Amanda Frechette is the Senior Coordinator of Events at the Canadian Paralympic Committee (CPC). After featuring their CEO Karen O’Neill a little while back, I sought to interview someone else from their fantastic organization. I landed upon Amanda Frechette because of the great events the CPC tends to run. So, I couldn’t have found someone more suited to feature than the sport professional behind their events! She shares details about her role managing events for the CPC, transitioning from tourism to sport and gets really honest about her pathway with a stop along the way with the Tampa Bay Lightning. As a fellow sport management grad, I always appreciate featuring someone who knew what they wanted to do and achieved it. Amanda Frechette is certainly an example of that and if you don’t believe me, read for yourself as I converse with her about her career in sport. Enjoy.
Please note: This interview was conducted via a typed conversation. Editing changes were made to make it easier to read while maintaining the essence of the interview.
Tell us about your role as Senior Coordinator of Events with the Canadian Paralympic Committee.
My role as the Senior Coordinator of Events is rather unique and exciting due to the variety of projects and events I get to work on with internal departments and our external partners. A lot of people ask what type of projects we work on outside of a major games period (Paralympic Games, Parapan American Games) and to be honest we are equally as busy working year-round on exciting initiatives and growing the Paralympic Movement.
My role is responsible for leading and supporting a wide range of logistics for events, such as preparing RFP’s, venue management, coordinating travel and accommodation, hiring outside suppliers (a/v, décor, f&b, entertainment, etc.), creating event timelines, run of shows, event briefing documents, registration systems, collaborating with internal departments to achieve event goals, and so much more! Some examples of the events I get to work on are, Our Annual Summit (AGM), Sport Award Ceremonies, Paralympian Searches, Media Summits, Paratough Cup, Team Canada Celebration, and Canada Paralympic House at Paralympic Games.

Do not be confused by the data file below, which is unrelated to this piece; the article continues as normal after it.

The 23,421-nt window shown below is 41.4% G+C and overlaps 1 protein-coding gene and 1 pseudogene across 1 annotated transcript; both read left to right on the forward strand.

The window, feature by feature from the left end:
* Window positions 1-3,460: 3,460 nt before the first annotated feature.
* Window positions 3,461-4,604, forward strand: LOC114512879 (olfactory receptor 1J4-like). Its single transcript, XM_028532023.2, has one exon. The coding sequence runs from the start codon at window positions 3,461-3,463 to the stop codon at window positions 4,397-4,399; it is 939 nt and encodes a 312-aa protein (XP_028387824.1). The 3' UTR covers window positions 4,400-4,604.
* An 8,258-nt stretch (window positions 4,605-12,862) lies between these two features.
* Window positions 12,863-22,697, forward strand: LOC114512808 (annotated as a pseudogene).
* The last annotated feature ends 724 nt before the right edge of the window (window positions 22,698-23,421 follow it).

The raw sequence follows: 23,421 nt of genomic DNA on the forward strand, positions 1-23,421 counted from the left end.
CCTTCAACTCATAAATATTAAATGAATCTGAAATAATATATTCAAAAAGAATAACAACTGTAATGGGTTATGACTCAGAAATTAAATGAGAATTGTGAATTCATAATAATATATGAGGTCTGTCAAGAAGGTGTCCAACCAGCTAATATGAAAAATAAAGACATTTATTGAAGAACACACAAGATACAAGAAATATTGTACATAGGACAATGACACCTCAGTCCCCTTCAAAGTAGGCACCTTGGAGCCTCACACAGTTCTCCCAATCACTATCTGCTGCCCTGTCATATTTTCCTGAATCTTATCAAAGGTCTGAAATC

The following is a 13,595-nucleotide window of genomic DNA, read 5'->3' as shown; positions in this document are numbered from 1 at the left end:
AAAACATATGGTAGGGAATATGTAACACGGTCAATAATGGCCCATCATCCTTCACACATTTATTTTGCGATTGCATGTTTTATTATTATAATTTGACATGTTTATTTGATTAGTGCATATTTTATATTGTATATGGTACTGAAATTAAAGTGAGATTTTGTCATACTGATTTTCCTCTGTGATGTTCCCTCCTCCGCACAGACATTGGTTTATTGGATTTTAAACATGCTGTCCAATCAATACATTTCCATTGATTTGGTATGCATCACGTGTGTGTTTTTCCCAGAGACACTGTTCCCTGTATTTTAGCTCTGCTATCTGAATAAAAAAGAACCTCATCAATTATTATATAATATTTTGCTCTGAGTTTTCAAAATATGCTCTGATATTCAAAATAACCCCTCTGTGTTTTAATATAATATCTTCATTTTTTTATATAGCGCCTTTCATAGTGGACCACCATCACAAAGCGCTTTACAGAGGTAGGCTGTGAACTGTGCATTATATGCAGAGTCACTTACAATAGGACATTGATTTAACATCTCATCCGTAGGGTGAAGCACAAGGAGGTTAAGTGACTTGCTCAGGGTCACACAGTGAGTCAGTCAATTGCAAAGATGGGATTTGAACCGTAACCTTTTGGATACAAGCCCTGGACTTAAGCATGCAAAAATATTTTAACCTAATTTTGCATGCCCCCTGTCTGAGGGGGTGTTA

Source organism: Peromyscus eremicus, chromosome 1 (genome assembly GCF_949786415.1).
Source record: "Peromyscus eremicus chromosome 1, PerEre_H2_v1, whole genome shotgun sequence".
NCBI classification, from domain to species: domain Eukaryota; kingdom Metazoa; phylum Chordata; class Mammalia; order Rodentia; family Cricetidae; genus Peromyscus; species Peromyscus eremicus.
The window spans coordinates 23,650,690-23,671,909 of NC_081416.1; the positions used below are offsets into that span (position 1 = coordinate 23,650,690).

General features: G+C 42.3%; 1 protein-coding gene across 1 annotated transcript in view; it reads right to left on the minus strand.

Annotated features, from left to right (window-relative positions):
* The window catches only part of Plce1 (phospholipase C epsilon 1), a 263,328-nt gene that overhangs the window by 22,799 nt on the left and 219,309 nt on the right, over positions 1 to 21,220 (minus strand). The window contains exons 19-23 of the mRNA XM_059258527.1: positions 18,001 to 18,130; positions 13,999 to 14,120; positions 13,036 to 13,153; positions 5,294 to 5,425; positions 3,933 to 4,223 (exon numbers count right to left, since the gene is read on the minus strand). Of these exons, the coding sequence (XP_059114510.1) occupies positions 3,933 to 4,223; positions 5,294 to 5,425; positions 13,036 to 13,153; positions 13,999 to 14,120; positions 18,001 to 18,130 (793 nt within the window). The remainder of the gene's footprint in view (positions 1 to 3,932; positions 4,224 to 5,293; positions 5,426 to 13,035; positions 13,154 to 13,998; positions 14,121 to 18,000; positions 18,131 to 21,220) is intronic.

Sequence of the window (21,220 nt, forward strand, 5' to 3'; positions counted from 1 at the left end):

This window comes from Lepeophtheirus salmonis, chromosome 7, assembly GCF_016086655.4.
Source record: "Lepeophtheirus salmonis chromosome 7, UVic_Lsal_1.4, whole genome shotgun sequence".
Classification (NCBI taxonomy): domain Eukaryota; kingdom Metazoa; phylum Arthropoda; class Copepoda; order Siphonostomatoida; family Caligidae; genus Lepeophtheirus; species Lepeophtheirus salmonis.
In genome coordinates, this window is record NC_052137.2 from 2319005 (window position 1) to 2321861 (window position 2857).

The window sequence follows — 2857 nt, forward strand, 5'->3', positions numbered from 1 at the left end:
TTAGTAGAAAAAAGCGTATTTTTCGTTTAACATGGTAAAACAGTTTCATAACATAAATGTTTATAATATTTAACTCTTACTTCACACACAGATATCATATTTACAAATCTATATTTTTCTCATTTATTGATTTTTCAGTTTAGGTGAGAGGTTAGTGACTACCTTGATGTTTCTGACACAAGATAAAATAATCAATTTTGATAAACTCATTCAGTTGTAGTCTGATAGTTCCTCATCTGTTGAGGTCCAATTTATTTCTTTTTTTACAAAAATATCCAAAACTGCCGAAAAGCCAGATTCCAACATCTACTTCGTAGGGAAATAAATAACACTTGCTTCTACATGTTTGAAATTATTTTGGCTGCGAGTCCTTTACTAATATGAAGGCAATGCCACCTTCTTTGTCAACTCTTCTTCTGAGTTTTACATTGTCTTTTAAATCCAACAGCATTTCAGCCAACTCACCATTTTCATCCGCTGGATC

During a major games period, my role will focus more on activations and events taking place at the games. For example, at the Pyeongchang Winter Games, my role was based on working out of Canada Paralympic House where I supported many partner events, receptions, athlete medal celebrations, and hosted our family and friends of the athletes.
Most recently at the Lima Parapan American Games, I had the opportunity to work under our Games Operations team as a Team Member, Experience and support their operations in the Athlete’s Village with running and facilitating a Concierge Service for all our Team Members residing in the village. The operations of this would look similar to a concierge at a hotel, but our purpose for doing this is to help eliminate distractions, problem solve, triage issues, offer support, all in efforts to support competition performance.
What does your day-to-day look like?
My day-to-day at CPC is generally spent in the office managing the various upcoming events and contributing to working groups that I am a part of. At the moment, I am currently working on our Annual Summit which includes either a Sport Awards or Hall of Fame (pending on the year), a Fall Paralympian Search, our Media Summit taking place in the winter, upcoming planning sessions for our NSO’s to prepare for the Tokyo Games, Holiday Parties, and of course Canada House at the Tokyo Paralympic Games! Many of these events do require travel so there is also a lot of time out of the office throughout the year.
You started off your career in tourism. When did you realize you wanted to work in sport? Take us through that realization and what went through your decision. Was it hard or easy?
Great question! I think I always knew in the back of my head I wanted to have some sort of bigger contribution to the sport world as I grew up having sports take up a good chunk of my life but it did take some time to come to this realization, facilitate that plan and execute it. Working in tourism was great fun however I did feel like I could add more to my career that was exciting and fulfilling for me, so I started to brainstorm what I liked, what I was good at, and potential dream jobs.
Once I narrowed it down I concluded that I still wanted to work in events but in the sports industry where I started researching roles that were exciting to me and what the requirements were which is when I decided I definitely had to go back to school.
Many years prior I had initially attended I took Special Event Planning at one college. But this time around, I enrolled in a Sport Business Management Post Graduate at another college. I had actually wanted to take that program for several years, but it was often full/waitlisted or not a good time in my career to go back to school.